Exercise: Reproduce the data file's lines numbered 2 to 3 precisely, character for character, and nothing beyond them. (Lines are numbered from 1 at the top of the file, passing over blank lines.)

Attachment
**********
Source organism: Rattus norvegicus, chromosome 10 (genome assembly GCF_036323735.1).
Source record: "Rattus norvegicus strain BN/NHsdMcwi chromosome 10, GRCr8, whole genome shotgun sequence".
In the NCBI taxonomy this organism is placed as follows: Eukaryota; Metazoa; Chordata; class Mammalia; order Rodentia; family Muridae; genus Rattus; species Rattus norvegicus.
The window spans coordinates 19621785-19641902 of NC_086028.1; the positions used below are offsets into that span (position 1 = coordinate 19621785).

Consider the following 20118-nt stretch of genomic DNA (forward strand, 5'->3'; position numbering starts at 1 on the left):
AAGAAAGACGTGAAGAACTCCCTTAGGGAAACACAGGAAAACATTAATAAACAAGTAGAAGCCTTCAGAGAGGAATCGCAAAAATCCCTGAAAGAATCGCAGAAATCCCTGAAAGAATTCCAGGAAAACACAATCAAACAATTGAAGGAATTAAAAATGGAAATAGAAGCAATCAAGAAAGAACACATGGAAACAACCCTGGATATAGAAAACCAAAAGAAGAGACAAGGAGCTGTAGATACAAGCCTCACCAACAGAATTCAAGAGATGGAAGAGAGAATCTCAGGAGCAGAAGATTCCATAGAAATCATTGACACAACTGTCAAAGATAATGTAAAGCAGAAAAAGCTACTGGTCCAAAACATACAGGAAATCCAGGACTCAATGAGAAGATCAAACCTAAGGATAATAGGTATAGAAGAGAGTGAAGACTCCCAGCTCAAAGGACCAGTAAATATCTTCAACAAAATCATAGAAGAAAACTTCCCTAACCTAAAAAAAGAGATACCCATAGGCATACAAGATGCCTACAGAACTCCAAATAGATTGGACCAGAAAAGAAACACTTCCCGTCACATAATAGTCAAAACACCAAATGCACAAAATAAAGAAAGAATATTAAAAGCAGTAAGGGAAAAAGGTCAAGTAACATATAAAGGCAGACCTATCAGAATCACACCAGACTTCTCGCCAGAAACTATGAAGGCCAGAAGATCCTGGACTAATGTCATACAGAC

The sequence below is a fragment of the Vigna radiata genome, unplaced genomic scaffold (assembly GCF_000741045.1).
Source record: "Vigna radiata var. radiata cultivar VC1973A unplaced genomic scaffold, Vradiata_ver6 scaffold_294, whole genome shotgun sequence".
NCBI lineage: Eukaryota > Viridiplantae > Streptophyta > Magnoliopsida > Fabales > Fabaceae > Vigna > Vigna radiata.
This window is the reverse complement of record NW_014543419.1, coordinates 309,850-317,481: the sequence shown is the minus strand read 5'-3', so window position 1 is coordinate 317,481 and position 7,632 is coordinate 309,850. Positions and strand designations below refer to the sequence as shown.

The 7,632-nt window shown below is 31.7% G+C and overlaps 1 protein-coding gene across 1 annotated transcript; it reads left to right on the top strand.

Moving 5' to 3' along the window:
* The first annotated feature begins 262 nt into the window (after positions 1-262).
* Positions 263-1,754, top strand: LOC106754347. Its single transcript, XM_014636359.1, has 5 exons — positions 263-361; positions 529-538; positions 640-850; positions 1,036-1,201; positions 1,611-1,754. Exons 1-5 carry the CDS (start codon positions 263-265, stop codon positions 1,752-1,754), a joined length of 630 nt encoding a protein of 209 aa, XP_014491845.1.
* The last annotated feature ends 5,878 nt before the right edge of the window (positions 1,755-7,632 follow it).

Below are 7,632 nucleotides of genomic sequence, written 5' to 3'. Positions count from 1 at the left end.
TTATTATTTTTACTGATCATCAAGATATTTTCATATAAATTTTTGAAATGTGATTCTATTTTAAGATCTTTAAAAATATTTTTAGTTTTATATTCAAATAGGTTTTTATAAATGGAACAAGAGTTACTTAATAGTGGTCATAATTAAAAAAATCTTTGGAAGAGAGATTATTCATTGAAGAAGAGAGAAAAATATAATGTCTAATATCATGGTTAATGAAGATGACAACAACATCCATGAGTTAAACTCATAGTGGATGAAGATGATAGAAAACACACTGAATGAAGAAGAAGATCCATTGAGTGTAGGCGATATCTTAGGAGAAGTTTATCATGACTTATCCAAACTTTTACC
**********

Source record: "Rattus norvegicus strain BN/NHsdMcwi chromosome 10, GRCr8, whole genome shotgun sequence".
In the NCBI taxonomy this organism is placed as follows: Eukaryota; Metazoa; Chordata; class Mammalia; order Rodentia; family Muridae; genus Rattus; species Rattus norvegicus.